You can search for multiple fields and return all matches by including the search terms for all fields within parentheses. For example, the following query returns both employees whose first name begins with the letter
R and those whose last names begin with the letter
+contentType:Employee +(Employee.firstName:R* Employee.lastName:J*)
- Since there is no operator between the
Employee.lastName:J*terms, the search returns items which match either search term (e.g. logical OR).
- To search for employees who have both a first name beginning with
RAND a last name beginning with
J, you would need to add an AND operator between the terms.
+contentType:Employee +(Employee.firstName:R* && Employee.lastName:J*)
- To search for employees who have both a first name beginning with
dotCMS search queries support fuzzy searches based on the Levenshtein Distance. To do a fuzzy search use the tilde, “~“, symbol at the end of a Single word Term. An additional (optional) parameter can specify the required similarity. The value is between 0 and 1, with a value closer to 1 only terms with a higher similarity will be matched. The default is 0.5 if no parameter is passed. The first example below (without the parameter), returns blogs with “passes, passing, compassion, passenger, impasse, passed” etc. The second example, however returns only the blogs where “pass” specifically appears in the body.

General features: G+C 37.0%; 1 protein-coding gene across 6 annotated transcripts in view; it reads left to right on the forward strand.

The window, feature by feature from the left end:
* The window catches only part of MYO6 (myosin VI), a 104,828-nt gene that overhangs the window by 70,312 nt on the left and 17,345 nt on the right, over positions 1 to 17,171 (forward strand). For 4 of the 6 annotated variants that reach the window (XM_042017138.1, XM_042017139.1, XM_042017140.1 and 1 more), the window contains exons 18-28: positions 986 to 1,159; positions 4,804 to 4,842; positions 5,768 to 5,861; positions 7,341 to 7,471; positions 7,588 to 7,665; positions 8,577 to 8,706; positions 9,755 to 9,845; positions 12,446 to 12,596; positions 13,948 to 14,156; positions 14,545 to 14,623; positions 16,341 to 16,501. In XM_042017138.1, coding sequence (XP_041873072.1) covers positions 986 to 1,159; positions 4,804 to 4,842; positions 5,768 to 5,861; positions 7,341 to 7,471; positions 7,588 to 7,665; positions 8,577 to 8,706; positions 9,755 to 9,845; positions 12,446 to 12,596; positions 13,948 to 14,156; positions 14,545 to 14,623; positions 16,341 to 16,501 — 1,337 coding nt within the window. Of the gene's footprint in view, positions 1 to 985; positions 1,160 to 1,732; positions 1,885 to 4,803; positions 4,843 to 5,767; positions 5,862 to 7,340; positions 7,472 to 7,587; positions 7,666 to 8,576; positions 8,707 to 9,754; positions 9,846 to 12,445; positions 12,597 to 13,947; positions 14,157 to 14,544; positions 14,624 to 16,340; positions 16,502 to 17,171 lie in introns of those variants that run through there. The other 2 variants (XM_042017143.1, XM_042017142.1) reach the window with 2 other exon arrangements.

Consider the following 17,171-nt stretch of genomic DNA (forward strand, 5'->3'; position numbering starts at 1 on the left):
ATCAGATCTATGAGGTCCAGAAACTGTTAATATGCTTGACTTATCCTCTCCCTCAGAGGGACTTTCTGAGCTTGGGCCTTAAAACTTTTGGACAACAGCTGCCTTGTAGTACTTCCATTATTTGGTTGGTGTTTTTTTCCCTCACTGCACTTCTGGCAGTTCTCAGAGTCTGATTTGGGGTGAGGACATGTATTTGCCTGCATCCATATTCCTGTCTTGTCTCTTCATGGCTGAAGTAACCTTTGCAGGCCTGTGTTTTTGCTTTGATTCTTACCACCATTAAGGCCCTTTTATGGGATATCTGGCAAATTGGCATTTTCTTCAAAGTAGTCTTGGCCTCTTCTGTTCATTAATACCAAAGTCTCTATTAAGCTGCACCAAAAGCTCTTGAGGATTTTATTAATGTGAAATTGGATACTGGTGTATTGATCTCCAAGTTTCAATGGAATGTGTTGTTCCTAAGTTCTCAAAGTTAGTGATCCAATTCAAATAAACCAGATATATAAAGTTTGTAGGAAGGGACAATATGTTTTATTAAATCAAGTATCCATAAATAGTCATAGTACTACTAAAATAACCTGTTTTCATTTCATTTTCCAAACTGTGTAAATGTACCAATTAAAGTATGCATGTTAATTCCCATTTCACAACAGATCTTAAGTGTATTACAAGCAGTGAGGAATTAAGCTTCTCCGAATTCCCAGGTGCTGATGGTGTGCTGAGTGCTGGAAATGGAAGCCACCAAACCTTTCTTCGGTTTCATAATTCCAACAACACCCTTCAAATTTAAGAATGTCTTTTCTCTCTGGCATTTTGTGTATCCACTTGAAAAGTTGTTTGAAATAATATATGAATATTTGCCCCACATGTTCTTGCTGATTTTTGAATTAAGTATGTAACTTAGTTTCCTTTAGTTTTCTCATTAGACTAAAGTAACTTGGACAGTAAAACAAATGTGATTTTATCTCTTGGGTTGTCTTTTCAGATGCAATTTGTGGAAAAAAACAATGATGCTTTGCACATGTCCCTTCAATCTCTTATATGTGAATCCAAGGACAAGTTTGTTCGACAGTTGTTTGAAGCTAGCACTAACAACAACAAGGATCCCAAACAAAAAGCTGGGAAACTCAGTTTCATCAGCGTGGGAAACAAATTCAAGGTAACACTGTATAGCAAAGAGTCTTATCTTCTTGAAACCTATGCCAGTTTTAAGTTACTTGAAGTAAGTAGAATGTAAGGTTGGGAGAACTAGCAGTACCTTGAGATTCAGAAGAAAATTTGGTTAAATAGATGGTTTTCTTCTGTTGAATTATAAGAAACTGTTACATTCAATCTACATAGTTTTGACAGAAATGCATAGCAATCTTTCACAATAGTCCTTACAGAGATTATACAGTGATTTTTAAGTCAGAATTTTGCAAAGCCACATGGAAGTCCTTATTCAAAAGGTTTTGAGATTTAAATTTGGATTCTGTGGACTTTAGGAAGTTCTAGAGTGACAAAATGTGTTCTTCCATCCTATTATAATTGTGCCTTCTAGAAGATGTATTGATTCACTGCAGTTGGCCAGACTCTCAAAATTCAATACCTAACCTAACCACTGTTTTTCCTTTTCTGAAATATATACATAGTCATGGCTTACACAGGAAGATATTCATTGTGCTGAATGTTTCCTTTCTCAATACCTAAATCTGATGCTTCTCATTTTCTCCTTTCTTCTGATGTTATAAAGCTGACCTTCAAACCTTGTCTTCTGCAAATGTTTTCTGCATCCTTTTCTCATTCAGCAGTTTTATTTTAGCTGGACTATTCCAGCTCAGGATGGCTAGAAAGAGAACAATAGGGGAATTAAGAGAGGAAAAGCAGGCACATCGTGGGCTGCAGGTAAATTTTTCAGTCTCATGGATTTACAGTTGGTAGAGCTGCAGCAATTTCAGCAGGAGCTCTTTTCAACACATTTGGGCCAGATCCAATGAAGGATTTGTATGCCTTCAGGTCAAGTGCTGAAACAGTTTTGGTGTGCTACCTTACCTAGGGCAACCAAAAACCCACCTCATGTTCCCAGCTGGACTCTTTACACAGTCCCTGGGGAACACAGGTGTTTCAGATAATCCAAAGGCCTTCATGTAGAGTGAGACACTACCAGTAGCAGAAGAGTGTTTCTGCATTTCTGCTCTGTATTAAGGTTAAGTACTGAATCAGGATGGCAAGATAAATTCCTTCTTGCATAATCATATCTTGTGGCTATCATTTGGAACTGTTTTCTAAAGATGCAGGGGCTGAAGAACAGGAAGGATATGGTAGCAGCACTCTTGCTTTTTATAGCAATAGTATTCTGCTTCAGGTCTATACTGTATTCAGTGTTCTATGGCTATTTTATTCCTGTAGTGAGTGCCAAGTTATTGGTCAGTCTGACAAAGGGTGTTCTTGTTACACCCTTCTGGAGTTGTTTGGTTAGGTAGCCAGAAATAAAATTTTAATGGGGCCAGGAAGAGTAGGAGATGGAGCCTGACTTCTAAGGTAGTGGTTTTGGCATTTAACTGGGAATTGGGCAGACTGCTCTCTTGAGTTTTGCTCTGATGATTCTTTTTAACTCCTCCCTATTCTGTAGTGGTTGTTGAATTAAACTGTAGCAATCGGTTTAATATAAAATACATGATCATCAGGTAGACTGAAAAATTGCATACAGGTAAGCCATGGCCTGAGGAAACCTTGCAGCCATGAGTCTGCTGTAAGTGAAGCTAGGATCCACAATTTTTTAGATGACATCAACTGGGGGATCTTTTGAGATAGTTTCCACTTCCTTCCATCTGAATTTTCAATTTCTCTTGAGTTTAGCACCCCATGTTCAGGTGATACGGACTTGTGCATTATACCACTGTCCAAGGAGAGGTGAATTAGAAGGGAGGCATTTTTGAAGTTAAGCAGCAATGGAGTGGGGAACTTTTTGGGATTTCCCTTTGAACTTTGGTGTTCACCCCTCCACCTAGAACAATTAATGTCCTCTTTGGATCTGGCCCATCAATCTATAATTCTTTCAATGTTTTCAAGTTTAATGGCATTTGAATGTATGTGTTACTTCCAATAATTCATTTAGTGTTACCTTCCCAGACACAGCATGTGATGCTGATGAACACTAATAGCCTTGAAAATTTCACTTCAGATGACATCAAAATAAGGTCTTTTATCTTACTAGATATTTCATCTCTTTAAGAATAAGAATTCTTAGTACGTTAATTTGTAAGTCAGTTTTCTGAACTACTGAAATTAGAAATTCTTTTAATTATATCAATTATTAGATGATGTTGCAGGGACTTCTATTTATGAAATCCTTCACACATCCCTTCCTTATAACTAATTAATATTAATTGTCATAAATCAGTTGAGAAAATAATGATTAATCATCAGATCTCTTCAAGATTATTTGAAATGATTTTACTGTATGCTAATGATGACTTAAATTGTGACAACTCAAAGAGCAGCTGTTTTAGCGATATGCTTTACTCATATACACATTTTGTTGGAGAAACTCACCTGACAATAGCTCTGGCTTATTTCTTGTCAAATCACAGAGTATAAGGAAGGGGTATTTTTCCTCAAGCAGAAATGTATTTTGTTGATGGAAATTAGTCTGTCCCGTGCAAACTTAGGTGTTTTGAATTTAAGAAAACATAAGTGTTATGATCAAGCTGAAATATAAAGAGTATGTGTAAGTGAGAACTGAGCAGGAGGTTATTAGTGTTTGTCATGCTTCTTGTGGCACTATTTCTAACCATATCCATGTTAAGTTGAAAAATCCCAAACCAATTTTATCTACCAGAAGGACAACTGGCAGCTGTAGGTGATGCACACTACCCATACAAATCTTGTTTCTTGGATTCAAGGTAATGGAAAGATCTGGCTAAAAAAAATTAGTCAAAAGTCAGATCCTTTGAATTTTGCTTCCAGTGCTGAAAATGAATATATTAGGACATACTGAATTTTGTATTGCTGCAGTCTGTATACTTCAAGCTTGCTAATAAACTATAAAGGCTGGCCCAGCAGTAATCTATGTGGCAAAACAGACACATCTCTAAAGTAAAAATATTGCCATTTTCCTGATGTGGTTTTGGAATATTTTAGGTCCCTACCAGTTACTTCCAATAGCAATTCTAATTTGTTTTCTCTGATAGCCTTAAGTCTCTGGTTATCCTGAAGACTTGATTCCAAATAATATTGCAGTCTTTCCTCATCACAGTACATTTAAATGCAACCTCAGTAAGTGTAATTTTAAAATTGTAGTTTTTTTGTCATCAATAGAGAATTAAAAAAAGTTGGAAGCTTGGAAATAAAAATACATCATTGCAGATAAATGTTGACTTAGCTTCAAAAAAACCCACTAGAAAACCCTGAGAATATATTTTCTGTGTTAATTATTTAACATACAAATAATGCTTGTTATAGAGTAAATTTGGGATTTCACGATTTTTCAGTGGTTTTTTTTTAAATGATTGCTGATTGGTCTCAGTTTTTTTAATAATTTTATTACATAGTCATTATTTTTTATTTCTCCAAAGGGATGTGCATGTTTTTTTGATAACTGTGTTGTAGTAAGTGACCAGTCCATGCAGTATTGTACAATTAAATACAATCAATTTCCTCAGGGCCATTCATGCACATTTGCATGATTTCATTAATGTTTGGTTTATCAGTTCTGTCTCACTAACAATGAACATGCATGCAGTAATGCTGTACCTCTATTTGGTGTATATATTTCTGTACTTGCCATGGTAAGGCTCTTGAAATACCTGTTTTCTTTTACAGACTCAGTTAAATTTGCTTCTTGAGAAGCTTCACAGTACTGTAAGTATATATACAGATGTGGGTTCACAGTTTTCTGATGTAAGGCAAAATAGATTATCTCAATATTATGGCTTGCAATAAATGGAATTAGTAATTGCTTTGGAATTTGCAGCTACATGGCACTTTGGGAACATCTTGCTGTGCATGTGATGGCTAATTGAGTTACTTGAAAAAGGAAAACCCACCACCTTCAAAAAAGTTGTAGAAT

+contentType:Blog +Blog.body:pass~ +contentType:Blog +Blog.body:pass~0.8 (optional)
Queries can be sorted by score to make the search results that contain the query terms more times appear at the top of the list. Normally, when sorting by score, all query terms are treated equally, so any search result that includes a search term more times than another search result will appear closer to the top of the results list.
However queries can be score weighted to give higher or lower listing priority to different search terms. Each term in a query can be weighted with a caret (
^), followed by an integer number to give the term a weight. When the query results are sorted by Score, the search results that contain higher weighted terms will appear at the top of the results list, and the results with lower weighted terms will appear at the bottom of the list.
In the following example, “American” has a higher weight than “invest”. So when “Score” is used as a sort parameter, a search result that include the term “American” will usually appear above a result that includes the term “invest”, even if the term “American” appears in first result fewer times than the “invest” term appears in the second result.